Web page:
The past week saw a mixed performance among major indexes as investors evaluated the impact of inflation data. The Nasdaq Composite stood out with a strong performance, boosted by Google's parent company, Alphabet, unveiling its new AI-based search platform. However, the Dow Jones Industrial Average lagged behind, primarily due to Disney's report of declining subscribers for its streaming platform, Disney+. Financial stocks also underperformed, with concerns lingering about regional banks.
Trading volumes remained thin throughout the week, reaching their lowest level so far this year, according to T. Rowe Price traders. Economic news was relatively light, but the release of inflation data garnered significant attention. The S&P 500 Index initially surged 1% in premarket trading following the Labor Department's report that consumer prices had risen 4.9% over the year, slightly below expectations and the slowest pace in two years.
While core inflation, excluding volatile food and energy prices, matched expectations with a 5.5% increase, "supercore" inflation, which measures services inflation less housing costs, rose only 0.1% for the month. This was the lowest reading in nearly three years. The Federal Reserve has acknowledged that the current inflation data doesn't fully reflect the cooling down of the housing sector due to the Labor Department's calculation methodology for "owner's equivalent rent" (OER).
Despite the data, Fed officials did not revise their inflation and interest rate expectations. New York Fed President John Williams reiterated that he did not anticipate a rate cut later this year. Market expectations for rate cuts have decreased, with investors pricing in only a 0.7% chance of rates remaining steady through the end of 2023.
The upcoming deadline to raise the debt ceiling, along with banking stresses and tightening credit conditions, added to market concerns. U.S. Treasury Secretary Janet Yellen warned that the deadline could be as early as June 1. Analysts predict a compromise deal with spending caps and a modest debt ceiling extension, although the possibility of an agreement on a topline budget cut followed by a short-term extension is increasing.
On Friday, news of an increase in consumers' inflation expectations led to a decline in stocks and a rise in bond yields. According to a University of Michigan poll, Americans expect annual inflation to reach 3.2% over the next five years, the highest level since 2011. Investment-grade corporate bonds received support from increased demand in Asia, while the high yield market was bolstered by the consumer price data.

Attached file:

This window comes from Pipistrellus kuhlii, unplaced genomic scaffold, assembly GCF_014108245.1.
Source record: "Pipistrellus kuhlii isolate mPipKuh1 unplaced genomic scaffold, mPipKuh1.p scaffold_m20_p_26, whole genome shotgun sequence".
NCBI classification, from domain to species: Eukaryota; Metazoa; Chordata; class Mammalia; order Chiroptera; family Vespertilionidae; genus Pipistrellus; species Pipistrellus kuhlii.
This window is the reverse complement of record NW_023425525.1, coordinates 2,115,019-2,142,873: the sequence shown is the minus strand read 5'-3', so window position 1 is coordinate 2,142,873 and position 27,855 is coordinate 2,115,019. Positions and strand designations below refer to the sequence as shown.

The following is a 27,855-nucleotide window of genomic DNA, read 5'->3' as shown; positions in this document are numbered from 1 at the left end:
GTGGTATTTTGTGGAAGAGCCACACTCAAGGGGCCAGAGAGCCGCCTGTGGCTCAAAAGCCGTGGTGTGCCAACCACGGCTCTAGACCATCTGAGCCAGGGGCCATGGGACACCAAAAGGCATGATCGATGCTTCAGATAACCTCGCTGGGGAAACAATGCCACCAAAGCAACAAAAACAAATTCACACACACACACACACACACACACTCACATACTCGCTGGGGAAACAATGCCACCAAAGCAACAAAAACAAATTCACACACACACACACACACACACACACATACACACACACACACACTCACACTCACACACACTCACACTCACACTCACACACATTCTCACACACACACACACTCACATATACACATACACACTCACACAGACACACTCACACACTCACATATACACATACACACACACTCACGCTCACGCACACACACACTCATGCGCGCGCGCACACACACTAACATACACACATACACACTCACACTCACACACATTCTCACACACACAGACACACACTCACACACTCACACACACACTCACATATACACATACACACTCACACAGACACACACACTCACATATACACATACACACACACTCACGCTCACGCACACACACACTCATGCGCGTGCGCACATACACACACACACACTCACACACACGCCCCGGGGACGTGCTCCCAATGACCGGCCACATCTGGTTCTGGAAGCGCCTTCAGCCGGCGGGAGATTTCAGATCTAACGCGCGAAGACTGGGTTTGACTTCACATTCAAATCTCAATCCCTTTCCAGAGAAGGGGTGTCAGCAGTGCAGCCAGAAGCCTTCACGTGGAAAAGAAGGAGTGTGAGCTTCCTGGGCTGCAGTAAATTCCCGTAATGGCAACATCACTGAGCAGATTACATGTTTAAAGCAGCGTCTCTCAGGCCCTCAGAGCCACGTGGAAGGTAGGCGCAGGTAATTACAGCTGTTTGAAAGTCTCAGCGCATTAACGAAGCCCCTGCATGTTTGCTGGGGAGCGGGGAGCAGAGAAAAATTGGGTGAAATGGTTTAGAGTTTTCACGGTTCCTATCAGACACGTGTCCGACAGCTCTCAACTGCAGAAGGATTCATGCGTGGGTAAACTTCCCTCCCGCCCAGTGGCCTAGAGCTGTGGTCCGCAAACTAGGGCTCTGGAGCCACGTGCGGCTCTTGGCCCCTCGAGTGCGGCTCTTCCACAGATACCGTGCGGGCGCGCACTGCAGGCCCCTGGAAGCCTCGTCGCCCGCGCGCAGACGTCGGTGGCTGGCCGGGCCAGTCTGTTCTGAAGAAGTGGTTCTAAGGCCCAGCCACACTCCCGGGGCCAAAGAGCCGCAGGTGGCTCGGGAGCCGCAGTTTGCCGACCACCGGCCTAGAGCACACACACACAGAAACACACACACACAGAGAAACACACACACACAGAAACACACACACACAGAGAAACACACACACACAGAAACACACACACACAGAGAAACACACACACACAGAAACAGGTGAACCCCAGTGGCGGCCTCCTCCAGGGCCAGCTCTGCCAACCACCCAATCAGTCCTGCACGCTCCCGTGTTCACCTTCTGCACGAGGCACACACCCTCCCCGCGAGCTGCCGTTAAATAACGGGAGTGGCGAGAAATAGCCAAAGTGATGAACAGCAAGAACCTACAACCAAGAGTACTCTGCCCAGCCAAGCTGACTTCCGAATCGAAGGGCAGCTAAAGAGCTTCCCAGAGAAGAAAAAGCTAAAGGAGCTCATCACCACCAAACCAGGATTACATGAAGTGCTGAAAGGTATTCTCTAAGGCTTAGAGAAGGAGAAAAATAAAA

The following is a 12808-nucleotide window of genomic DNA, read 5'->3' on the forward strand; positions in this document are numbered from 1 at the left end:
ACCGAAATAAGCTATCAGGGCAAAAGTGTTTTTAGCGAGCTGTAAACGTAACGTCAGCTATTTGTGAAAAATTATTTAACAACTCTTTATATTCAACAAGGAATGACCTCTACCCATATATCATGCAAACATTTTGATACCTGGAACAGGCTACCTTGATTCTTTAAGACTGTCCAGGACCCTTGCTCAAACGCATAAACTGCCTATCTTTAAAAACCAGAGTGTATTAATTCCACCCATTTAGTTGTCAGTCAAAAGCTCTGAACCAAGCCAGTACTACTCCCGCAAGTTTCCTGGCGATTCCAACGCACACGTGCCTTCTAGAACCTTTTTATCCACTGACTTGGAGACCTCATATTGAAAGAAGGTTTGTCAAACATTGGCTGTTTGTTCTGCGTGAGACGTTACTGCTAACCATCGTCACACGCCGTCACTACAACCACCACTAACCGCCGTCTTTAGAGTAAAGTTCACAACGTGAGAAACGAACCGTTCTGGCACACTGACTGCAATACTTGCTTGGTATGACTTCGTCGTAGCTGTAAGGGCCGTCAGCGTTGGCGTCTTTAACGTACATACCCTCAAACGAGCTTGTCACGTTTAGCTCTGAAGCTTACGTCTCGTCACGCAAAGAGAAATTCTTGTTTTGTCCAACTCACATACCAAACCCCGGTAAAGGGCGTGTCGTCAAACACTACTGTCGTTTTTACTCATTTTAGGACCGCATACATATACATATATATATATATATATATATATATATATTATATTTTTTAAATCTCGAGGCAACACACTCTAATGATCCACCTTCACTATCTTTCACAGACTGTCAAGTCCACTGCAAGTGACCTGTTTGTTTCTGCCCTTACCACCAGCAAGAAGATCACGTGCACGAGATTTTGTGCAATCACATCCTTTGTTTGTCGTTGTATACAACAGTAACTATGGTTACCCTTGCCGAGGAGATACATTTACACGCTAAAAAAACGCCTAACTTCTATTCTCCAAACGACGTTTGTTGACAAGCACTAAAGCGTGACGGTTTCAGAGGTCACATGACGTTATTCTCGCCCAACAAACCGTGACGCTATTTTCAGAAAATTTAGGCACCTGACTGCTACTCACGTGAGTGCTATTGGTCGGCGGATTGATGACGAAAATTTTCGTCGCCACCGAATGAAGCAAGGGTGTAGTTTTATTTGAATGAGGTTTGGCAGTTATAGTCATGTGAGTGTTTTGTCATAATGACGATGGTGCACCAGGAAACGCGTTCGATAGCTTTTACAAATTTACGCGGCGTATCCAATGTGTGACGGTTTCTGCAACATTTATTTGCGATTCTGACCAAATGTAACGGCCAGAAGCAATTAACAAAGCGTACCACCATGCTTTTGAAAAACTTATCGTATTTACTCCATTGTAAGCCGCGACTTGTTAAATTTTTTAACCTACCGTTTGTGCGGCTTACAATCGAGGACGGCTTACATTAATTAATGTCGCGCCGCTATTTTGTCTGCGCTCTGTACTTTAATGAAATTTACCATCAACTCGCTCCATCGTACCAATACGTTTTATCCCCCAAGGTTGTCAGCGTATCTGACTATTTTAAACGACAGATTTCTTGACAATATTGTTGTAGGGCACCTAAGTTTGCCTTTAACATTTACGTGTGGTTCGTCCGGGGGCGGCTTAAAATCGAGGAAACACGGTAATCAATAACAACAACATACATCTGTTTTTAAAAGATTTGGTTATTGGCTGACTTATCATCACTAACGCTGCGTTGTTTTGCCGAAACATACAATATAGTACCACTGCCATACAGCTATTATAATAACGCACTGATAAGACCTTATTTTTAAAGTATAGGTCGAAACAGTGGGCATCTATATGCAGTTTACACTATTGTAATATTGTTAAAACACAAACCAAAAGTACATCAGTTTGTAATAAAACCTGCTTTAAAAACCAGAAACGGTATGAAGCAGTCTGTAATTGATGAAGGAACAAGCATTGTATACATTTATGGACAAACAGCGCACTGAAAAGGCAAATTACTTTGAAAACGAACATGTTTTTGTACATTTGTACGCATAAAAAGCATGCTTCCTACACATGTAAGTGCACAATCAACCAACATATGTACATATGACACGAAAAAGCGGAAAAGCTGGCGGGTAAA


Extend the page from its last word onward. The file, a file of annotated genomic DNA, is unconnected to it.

The pan-European STOXX Europe 600 Index ended the week with marginal changes as the market absorbed the possibility of further rate hikes by the European Central Bank (ECB). Major stock indexes in France, Germany, and the UK recorded mixed results, with slight declines.
ECB President Christine Lagarde emphasized the central bank's commitment to fighting inflation while acknowledging the need for further action. Lagarde highlighted the existence of factors that could pose upside risks to inflation and emphasized the need for vigilance in addressing potential risks. Her comments echoed the sentiments expressed by hawkish policymakers following the recent rate increase.
Tomasz Wieladek, T. Rowe Price's chief European economist, suggested that the ECB could surpass the expected peak level of 3.50% for its deposit rate due to sustained inflationary pressures. Wieladek emphasized the significance of services inflation and its potential to remain elevated. However, he also noted that the ECB's decision might be influenced by the progress made in US debt ceiling talks.
Germany faced a setback as manufacturing orders unexpectedly declined by 10.7% in March, indicating the possibility of an impending recession. However, the UK managed to avoid a recession, with official data showing a 0.1% growth in the first quarter. The Bank of England responded by raising its key interest rate to 4.25%, the highest level since 2008. The central bank also revised its inflation forecast, acknowledging the stronger and more persistent food price increases than initially anticipated.
Despite these challenges, European markets remained resilient, with the STOXX Europe 600 Index showing limited changes. Investors continue to monitor the ECB's actions and their potential impact on the region's economy and markets.
Chinese equities experienced a decline in the first week after the Labor Day holiday as concerns grew about the country's economic recovery. The Shanghai Stock Exchange Index and the CSI 300 both retreated, while the Hang Seng Index in Hong Kong also declined. China's consumer price index (CPI) saw a slight increase of 0.1% in April, below economists' expectations. Core inflation remained unchanged, indicating limited demand-driven inflation. The producer price index fell more than expected, suggesting potential deflationary pressures. These data points support expectations of monetary easing by China's central bank to stimulate the economy. Additionally, trade data showed a slowdown in export growth and a larger-than-expected decline in imports, further raising growth concerns. The manufacturing Purchasing Managers' Index also contracted unexpectedly in April.
Overall, the week presented a mixed market performance as investors evaluated inflation data and kept a close watch on the debt ceiling deadline and tightening credit conditions.